Building a concept of word in young readers is one of the most important components of becoming a reader. Kids love poetry, and with short COW poems, you can work on many emergent reader skills including phonemic awareness (orally) which helps when you are ready to move to print (phonics). In this post, I want to share a few ways you can use COW poems.
Using Touchpoints for concept of word
For kinders, a concept of word is developed through modeling and practice. The picture left shows how I place a touch point for the words. I often do this with the students as we read. Reading A-Z has wonderful stamps that you can put below the words to use as touch points. You can also use them as a way of locating sightwords, words beginning with a certain sound, or ending with a certain sound.
Using touch points helps support readers. Any stamp or symbol can be pasted within Word, Powerpoint, or Smart Notebook files. The buttons help the students match voice to print as COW develops. Accurate pointing (voice to print matching) is the sign that students are ready to learn to read. One very important point with COW poems is that they MUST be memorized orally first.
Mark Up the Poem to work on concept of word
When teaching poems to my kinder groups, we work on sightword recognition and decoding skills as well. In the picture below, you can see how CVC words can be boxed with Elkonin boxes for students to tap as they blend the sounds. Students can also touch the “buttons” below each letter too. Projecting nursery rhymes up on a Smartboard works well for practicing Concept of Word.
In your small group lessons, I suggest having a hard copy of the poem with touch points. You can supply crayons and highlighters to practice marking up the poem. You can also deconstruct sentences and reconstruct them to show space.
Phrasing and Highlighter Hunts FOR cONCEPT OF WORD
Once students hit the beginning reader stage, I love to use these poems to address fluency through repeated readings, choral and echo reading, and phrasing to build prosody. Poems are great for working on sightword recognition too. Beginning readers love to read partner poems, and gradually more are being published.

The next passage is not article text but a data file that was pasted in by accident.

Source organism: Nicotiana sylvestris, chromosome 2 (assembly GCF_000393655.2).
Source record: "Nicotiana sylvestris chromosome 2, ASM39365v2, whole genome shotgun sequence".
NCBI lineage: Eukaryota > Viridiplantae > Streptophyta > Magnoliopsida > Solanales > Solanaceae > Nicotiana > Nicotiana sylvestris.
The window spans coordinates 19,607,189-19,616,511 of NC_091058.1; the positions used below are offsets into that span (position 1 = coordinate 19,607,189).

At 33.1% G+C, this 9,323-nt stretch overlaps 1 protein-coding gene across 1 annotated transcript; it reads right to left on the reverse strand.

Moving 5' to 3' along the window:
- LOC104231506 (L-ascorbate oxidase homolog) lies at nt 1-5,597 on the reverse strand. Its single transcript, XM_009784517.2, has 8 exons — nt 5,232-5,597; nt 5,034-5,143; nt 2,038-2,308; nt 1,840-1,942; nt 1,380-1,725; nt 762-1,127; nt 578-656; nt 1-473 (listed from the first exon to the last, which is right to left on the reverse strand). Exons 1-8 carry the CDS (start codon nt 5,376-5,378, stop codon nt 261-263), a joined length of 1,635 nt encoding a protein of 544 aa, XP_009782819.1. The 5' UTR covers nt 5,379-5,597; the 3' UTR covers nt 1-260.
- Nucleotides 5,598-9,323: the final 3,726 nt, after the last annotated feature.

In the picture to the right, you can see how this student marked the words in a highlighter hunt after we practiced phrasing. Teachers can also use slash marks to show where each phrase ends or alternate with different colored highlighters. If you enjoy partner work, you can have students read alternating phrases when the phrases are color coded.
When doing word hunts, another important point to consider is that not all words have to be sightwords. Poems with graphically similar words such as through, though, and thought provide opportunities to discuss visual differences and the importance of using meaning clues.
grab a free concept of word sample:
To practice these skills, here is a free sample of my poem of the week sets that K/1 teachers can use to work on fluency, word recognition and COW. If you like the set, the larger bundles are linked below. Teachers love using them for shared reading and modeling.
concept of word poetry resources
Here’s what teachers have said about these resources:
“This is a great concept of word resource. It is very engaging and my students really look forward to this activity every day.“
One final point I’d like to share is that all poetry is intended to be read out loud and enjoyed for the beauty of the words or sounds. Poetry is meant to be shared, so repeated reading provides a chance to discuss reader impressions, build fluency, deepen understanding, and to learn from each other.
For more information on Concept of Word, you can check out the posts below: